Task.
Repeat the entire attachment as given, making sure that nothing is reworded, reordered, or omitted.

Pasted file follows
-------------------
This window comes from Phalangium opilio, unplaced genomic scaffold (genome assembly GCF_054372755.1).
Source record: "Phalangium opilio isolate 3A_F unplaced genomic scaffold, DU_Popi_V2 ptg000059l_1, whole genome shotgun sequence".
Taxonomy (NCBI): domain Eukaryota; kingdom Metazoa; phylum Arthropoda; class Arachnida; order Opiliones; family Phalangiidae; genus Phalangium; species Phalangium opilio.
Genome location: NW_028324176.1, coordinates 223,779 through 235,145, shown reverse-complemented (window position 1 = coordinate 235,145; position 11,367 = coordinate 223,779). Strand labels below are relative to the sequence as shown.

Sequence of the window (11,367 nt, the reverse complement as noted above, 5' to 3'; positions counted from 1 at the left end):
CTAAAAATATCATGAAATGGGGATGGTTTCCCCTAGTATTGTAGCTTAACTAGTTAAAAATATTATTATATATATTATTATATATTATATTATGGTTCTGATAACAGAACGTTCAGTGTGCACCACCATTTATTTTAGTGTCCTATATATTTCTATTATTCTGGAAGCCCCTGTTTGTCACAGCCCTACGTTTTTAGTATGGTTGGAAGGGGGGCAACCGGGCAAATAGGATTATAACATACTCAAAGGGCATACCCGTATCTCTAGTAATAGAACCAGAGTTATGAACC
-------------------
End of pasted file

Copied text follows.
This window comes from Phalangium opilio, unplaced genomic scaffold (genome assembly GCF_054372755.1).
Source record: "Phalangium opilio isolate 3A_F unplaced genomic scaffold, DU_Popi_V2 ptg000059l_1, whole genome shotgun sequence".
Taxonomy (NCBI): domain Eukaryota; kingdom Metazoa; phylum Arthropoda; class Arachnida; order Opiliones; family Phalangiidae; genus Phalangium; species Phalangium opilio.
Genome location: NW_028324176.1, coordinates 223,779 through 235,145, shown reverse-complemented (window position 1 = coordinate 235,145; position 11,367 = coordinate 223,779). Strand labels below are relative to the sequence as shown.

Sequence of the window (11,367 nt, the reverse complement as noted above, 5' to 3'; positions counted from 1 at the left end):
CTAAAAATATCATGAAATGGGGATGGTTTCCCCTAGTATTGTAGCTTAACTAGTTAAAAATATTATTATATATATTATTATATATTATATTATGGTTCTGATAACAGAACGTTCAGTGTGCACCACCATTTATTTTAGTGTCCTATATATTTCTATTATTCTGGAAGCCCCTGTTTGTCACAGCCCTACGTTTTTAGTATGGTTGGAAGGGGGGCAACCGGGCAAATAGGATTATAACATACTCAAAGGGCATACCCGTATCTCTAGTAATAGAACCAGAGTTATGAACC